At the Atlantic Cities, Gabriel Metcalf has a thought-provoking article about affordable housing in the Bay Area. The whole thing is really interesting and highly recommended reading, but I want to highlight one particular section of the article, particularly how affordability interplays with walkability.
Whether the gentrification process is good or bad for neighborhoods, and for the lower-income people who live there, is something that can be debated endlessly. But what is strikingly different about the Bay Area in contrast to a place like New York is the fact that New York has so many more walkable, pre-war neighborhoods located on rail transit, within easy commuting distance of Manhattan. When New York neighborhoods like Soho and the Village got too expensive, for example, the Lower East Side became a major center for artists and other members of the cultural avant-garde. When the Lower East Side got too expensive, people went across the East River to Williamsburg. Next came Fort Green, Dumbo, Red Hook and other neighborhoods in Brooklyn that were still cheap. But as every spot in Brooklyn with a good rail connection to the city gets more expensive, there still is Queens, the Bronx, Newark, the towns up the Hudson — walkable neighborhoods in every direction.
As expensive as Manhattan is, and as far along into the gentrification process as the many surrounding communities are, there are still many places to go within the New York orbit to have an affordable, urban way of life.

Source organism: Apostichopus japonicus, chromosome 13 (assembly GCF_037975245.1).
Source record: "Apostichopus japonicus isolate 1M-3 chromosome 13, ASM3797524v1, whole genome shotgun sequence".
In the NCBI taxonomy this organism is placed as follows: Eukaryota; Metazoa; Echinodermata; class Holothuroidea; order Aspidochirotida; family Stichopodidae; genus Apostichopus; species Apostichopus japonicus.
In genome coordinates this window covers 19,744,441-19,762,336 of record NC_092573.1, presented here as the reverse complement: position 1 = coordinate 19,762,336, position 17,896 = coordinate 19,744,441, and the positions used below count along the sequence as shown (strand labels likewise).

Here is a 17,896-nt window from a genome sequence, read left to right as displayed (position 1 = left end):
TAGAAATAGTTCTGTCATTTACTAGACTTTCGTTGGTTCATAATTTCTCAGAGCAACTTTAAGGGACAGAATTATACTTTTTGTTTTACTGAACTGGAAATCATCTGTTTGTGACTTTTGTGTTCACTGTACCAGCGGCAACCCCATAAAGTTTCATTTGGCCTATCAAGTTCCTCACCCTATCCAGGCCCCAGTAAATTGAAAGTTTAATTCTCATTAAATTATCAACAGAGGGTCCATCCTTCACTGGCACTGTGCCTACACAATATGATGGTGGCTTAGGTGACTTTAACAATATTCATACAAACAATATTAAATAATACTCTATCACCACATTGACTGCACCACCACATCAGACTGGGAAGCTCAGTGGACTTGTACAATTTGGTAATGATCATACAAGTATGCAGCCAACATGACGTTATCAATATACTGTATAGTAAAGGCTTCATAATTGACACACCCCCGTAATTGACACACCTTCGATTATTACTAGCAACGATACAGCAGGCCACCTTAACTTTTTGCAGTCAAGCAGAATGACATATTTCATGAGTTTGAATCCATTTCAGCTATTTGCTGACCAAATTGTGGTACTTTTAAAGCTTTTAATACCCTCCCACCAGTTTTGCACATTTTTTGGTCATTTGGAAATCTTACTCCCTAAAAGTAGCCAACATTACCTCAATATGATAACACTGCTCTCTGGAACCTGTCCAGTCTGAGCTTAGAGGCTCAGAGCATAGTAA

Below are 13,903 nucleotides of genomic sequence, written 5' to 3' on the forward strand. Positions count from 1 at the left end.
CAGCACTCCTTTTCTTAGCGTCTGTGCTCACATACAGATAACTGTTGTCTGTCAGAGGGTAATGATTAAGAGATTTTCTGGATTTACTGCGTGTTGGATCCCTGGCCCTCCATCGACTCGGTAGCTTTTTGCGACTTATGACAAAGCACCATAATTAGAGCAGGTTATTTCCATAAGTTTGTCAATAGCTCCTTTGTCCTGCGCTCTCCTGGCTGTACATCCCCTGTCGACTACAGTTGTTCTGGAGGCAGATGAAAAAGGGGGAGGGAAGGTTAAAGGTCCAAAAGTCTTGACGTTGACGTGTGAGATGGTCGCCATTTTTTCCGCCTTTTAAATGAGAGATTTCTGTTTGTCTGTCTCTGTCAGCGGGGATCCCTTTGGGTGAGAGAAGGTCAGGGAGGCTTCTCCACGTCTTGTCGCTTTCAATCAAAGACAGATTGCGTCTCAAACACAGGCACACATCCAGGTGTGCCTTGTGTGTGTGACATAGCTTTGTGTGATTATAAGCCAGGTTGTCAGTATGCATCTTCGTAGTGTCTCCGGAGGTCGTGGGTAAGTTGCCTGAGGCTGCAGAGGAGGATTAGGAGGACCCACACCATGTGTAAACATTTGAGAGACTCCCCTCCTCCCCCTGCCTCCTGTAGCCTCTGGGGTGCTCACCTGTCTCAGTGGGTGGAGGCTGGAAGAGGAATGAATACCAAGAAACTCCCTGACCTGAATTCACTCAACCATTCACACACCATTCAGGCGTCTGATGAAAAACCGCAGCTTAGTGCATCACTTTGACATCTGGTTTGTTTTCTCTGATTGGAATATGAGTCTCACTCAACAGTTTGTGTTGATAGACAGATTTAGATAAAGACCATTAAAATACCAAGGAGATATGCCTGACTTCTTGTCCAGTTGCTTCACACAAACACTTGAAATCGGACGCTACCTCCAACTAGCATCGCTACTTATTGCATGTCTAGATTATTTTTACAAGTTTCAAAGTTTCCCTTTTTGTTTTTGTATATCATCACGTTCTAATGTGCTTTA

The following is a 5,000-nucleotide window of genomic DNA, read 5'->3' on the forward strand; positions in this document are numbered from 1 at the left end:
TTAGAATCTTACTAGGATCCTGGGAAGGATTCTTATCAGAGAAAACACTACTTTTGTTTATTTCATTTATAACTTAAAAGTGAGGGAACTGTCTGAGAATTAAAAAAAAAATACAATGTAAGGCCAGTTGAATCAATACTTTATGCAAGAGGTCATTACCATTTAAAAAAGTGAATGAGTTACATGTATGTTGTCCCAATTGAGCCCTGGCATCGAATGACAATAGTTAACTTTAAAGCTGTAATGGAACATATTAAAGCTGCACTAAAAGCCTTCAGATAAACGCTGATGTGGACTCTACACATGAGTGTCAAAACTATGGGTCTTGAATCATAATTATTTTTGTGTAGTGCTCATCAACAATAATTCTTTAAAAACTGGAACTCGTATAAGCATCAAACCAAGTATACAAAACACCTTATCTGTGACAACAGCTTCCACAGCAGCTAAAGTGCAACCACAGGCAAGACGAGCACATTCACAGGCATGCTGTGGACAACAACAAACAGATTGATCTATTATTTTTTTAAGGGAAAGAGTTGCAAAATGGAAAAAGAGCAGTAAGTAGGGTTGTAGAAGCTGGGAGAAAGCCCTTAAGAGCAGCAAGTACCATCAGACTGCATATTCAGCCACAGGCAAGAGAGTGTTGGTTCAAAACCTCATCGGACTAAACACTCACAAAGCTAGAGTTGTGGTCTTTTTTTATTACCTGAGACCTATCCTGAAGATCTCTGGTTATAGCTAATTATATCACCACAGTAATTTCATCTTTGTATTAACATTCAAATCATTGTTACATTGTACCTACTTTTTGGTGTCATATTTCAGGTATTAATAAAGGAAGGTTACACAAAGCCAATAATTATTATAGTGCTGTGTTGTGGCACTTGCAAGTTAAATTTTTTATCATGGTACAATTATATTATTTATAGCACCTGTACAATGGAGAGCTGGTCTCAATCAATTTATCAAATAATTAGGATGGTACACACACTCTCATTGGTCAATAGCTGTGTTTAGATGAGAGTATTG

We can’t solve affordable housing or transit access within the limits of any one city.
In the Bay Area, there are far fewer options that fit the criteria of walkable, transit-proximate and affordable. For many of my friends, there is just one: Oakland. This is what people mean when they say Oakland is the Brooklyn of the Bay Area. It’s the next stop on the train, it’s cool, it’s where young people go now.
The affordability issue isn’t as acute in Seattle as it is in San Francisco or Manhattan, but the lack of a “safety valve” like Brooklyn or Oakland is even worse. Really, outside of a few neighborhoods in Seattle and possibly some small parts of other cities, there are no walkable neighborhoods. As people who want an urban lifestyle get priced out of those neighborhoods, there’s really no where else to go.